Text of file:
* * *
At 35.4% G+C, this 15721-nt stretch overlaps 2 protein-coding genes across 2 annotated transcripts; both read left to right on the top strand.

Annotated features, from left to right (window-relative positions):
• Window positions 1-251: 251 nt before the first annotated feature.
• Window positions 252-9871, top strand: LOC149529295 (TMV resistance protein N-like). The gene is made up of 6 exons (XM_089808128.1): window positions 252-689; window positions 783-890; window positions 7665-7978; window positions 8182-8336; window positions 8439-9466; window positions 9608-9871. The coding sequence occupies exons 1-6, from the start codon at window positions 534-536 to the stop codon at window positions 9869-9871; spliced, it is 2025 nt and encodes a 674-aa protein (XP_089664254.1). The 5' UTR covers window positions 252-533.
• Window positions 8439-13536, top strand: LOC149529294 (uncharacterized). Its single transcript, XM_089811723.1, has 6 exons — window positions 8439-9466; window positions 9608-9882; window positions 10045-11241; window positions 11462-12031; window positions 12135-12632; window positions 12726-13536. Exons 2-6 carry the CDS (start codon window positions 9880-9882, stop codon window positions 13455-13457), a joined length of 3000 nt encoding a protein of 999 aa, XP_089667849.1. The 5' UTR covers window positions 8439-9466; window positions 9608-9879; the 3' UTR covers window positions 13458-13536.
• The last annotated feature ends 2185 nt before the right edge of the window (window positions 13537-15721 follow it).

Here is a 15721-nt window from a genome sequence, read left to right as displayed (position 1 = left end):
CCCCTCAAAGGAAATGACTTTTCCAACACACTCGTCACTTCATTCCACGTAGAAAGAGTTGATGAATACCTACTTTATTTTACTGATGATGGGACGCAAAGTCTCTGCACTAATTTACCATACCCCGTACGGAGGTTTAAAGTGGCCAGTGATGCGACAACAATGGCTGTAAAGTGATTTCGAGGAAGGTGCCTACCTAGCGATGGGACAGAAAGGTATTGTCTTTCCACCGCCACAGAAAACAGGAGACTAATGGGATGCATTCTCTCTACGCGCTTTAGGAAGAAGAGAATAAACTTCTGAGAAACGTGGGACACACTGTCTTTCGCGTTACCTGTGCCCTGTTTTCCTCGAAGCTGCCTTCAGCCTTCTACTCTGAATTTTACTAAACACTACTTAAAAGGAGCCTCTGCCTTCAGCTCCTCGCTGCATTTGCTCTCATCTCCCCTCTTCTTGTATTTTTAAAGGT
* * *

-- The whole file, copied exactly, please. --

At 35.4% G+C, this 15721-nt stretch overlaps 2 protein-coding genes across 2 annotated transcripts; both read left to right on the top strand.

Annotated features, from left to right (window-relative positions):
• Window positions 1-251: 251 nt before the first annotated feature.
• Window positions 252-9871, top strand: LOC149529295 (TMV resistance protein N-like). The gene is made up of 6 exons (XM_089808128.1): window positions 252-689; window positions 783-890; window positions 7665-7978; window positions 8182-8336; window positions 8439-9466; window positions 9608-9871. The coding sequence occupies exons 1-6, from the start codon at window positions 534-536 to the stop codon at window positions 9869-9871; spliced, it is 2025 nt and encodes a 674-aa protein (XP_089664254.1). The 5' UTR covers window positions 252-533.
• Window positions 8439-13536, top strand: LOC149529294 (uncharacterized). Its single transcript, XM_089811723.1, has 6 exons — window positions 8439-9466; window positions 9608-9882; window positions 10045-11241; window positions 11462-12031; window positions 12135-12632; window positions 12726-13536. Exons 2-6 carry the CDS (start codon window positions 9880-9882, stop codon window positions 13455-13457), a joined length of 3000 nt encoding a protein of 999 aa, XP_089667849.1. The 5' UTR covers window positions 8439-9466; window positions 9608-9879; the 3' UTR covers window positions 13458-13536.
• The last annotated feature ends 2185 nt before the right edge of the window (window positions 13537-15721 follow it).

Here is a 15721-nt window from a genome sequence, read left to right as displayed (position 1 = left end):
CCCCTCAAAGGAAATGACTTTTCCAACACACTCGTCACTTCATTCCACGTAGAAAGAGTTGATGAATACCTACTTTATTTTACTGATGATGGGACGCAAAGTCTCTGCACTAATTTACCATACCCCGTACGGAGGTTTAAAGTGGCCAGTGATGCGACAACAATGGCTGTAAAGTGATTTCGAGGAAGGTGCCTACCTAGCGATGGGACAGAAAGGTATTGTCTTTCCACCGCCACAGAAAACAGGAGACTAATGGGATGCATTCTCTCTACGCGCTTTAGGAAGAAGAGAATAAACTTCTGAGAAACGTGGGACACACTGTCTTTCGCGTTACCTGTGCCCTGTTTTCCTCGAAGCTGCCTTCAGCCTTCTACTCTGAATTTTACTAAACACTACTTAAAAGGAGCCTCTGCCTTCAGCTCCTCGCTGCATTTGCTCTCATCTCCCCTCTTCTTGTATTTTTAAAGGT